Fuel taxes across much of the world are far too low to drive shift to cleaner options.
That’s the verdict from the OECD, which says despite taxes being an effective mechanism to stop harmful behaviours, 70% of energy-related carbon dioxide emissions from advanced and emerging economies go completely untaxed.
The organisation notes taxes are not only an effective option to reduce the risks and impacts of climate change and air pollution but adds they would also generate significant income that could be used for purposes such as easing the process of decarbonisation for vulnerable households.
Across 44 countries studied, 97% of energy-related carbon dioxide emissions, not including road transport, are taxed far less than the amount that would reflect and offset the real damage they inflict upon the environment.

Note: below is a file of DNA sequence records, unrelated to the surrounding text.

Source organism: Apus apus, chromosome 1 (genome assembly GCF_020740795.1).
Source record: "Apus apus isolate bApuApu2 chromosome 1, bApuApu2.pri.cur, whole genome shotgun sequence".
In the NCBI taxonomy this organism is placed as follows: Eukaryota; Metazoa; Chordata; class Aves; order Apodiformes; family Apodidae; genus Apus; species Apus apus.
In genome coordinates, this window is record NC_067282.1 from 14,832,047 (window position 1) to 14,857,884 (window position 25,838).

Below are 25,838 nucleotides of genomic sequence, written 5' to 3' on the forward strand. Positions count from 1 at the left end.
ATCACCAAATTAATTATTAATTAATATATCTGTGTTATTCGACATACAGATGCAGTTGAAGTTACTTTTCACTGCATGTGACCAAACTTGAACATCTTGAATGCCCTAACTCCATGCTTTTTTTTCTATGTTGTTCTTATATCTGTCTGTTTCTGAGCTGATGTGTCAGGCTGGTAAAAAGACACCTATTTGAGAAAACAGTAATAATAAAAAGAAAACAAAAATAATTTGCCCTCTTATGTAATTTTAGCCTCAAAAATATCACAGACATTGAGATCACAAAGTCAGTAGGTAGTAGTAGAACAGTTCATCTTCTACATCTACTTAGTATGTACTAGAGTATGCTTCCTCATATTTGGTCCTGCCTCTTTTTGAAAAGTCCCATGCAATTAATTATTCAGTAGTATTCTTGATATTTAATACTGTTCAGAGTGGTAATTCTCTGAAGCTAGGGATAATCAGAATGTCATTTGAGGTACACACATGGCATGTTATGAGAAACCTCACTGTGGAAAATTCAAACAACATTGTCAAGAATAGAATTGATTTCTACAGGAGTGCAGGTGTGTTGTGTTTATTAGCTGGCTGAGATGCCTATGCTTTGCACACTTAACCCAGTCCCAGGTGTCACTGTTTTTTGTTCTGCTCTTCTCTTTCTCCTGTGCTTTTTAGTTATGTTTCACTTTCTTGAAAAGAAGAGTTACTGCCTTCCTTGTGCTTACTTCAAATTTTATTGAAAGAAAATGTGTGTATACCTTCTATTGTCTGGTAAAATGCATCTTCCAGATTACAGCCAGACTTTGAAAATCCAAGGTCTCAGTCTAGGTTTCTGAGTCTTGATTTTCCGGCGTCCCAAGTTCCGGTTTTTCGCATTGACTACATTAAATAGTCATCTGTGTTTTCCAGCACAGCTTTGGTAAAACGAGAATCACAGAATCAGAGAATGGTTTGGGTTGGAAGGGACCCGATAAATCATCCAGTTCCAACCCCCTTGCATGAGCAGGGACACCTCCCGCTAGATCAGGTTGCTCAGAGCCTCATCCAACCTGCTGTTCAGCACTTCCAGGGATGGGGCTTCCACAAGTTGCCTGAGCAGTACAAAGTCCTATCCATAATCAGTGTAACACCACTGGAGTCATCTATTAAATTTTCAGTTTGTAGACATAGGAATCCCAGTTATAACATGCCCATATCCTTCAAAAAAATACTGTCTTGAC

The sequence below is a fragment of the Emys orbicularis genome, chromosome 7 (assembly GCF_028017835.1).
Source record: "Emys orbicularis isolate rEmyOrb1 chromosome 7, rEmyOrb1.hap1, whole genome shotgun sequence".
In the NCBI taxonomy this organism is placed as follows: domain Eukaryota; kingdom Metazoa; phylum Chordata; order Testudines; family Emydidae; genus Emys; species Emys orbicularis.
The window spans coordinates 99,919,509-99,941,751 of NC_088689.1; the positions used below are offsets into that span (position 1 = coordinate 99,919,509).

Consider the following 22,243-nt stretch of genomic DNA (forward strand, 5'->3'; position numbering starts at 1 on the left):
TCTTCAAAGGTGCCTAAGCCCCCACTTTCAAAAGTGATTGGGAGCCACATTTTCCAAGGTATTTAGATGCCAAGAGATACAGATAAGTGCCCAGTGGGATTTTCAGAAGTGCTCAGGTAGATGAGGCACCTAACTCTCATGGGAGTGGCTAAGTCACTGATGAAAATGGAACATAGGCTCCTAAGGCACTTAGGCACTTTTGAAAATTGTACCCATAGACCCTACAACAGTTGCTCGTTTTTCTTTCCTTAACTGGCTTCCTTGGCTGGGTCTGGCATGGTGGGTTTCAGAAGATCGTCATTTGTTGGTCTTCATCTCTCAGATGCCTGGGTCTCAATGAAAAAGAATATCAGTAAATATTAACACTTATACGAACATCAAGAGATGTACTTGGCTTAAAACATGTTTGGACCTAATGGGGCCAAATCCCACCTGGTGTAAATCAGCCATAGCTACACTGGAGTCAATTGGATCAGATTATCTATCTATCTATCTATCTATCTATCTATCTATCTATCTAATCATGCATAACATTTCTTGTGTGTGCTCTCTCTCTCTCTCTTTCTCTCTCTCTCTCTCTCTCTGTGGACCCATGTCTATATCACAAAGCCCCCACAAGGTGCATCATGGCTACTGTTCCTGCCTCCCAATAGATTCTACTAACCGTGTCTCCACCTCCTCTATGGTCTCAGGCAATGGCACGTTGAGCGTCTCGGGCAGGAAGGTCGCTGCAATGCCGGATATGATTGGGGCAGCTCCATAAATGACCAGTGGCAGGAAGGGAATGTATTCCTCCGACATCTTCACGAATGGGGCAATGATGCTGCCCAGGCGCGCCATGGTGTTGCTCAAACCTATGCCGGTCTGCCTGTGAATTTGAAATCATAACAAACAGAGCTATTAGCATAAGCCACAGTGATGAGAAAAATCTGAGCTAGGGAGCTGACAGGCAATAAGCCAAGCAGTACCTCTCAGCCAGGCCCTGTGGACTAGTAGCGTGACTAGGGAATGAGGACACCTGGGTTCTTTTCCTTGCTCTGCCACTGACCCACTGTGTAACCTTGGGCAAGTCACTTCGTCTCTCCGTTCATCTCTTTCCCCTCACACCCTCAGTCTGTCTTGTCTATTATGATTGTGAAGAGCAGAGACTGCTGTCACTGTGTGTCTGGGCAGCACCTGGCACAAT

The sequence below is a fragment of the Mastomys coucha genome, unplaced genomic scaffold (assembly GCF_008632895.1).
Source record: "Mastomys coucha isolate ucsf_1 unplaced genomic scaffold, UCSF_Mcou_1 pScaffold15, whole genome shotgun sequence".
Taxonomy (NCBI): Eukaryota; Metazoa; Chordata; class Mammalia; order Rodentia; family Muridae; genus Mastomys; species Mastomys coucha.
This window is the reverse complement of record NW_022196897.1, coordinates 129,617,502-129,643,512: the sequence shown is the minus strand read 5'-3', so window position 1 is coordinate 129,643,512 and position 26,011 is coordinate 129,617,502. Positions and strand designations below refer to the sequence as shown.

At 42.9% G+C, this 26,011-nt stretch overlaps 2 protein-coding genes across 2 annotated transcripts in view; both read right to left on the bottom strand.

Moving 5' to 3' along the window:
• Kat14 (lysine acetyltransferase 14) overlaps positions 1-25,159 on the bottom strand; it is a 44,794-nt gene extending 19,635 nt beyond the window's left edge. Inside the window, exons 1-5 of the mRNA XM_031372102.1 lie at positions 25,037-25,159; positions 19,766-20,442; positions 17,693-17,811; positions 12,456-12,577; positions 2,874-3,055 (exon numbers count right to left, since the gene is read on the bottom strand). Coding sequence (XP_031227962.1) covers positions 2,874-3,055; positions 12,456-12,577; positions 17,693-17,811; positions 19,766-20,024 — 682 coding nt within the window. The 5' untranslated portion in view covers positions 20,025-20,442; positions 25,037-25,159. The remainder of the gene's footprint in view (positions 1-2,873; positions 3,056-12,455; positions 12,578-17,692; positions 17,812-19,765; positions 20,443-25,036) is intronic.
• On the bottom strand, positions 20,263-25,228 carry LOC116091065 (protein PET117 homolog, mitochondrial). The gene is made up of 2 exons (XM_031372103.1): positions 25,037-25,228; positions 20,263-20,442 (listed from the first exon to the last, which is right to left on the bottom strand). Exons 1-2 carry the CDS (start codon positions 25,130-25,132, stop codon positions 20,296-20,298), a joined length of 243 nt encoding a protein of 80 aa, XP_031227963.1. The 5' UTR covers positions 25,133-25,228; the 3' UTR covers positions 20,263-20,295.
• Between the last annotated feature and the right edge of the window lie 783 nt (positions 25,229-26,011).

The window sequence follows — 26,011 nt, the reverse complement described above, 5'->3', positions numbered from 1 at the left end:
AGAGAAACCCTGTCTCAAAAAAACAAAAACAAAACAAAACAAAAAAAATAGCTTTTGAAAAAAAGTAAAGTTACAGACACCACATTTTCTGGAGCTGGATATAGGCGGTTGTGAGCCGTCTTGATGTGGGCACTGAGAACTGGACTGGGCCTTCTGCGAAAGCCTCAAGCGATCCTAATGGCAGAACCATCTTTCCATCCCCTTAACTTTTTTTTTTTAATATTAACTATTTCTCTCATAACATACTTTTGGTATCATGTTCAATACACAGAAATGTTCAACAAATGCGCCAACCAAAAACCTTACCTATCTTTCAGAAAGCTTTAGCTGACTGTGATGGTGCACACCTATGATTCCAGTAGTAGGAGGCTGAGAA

The report notes road fuels still rarely reflect the cost of environmental harm despite being set at comparatively high levels, while taxes on fuels such as coal are almost non-existent, even though it makes up almost half of carbon dioxide emissions from energy.
It adds coal taxes often exceed those placed upon natural gas, which is a cleaner fuel, and highlights how aviation being untaxed means frequent flyers and cargo firms avoid paying their “fair share”.
The report claims only Denmark, the Netherlands, Norway and Switzerland tax fuels not in the road-sector at a level above €30 (£26.4) per tonne of carbon dioxide, a figure which the OECD notes is considered a low-end estimate of the true cost of producing emissions.
OECD Secretary-General Angel Gurría said: “We know we need to burn less fossil fuel but when taxes on the most polluting fuels are zero or close to zero, there is little incentive to change.
“Energy taxes are not the sole solution but we can’t curb climate change without them. They should be applied fairly and used to improve well-being and ease the energy transition for vulnerable groups.”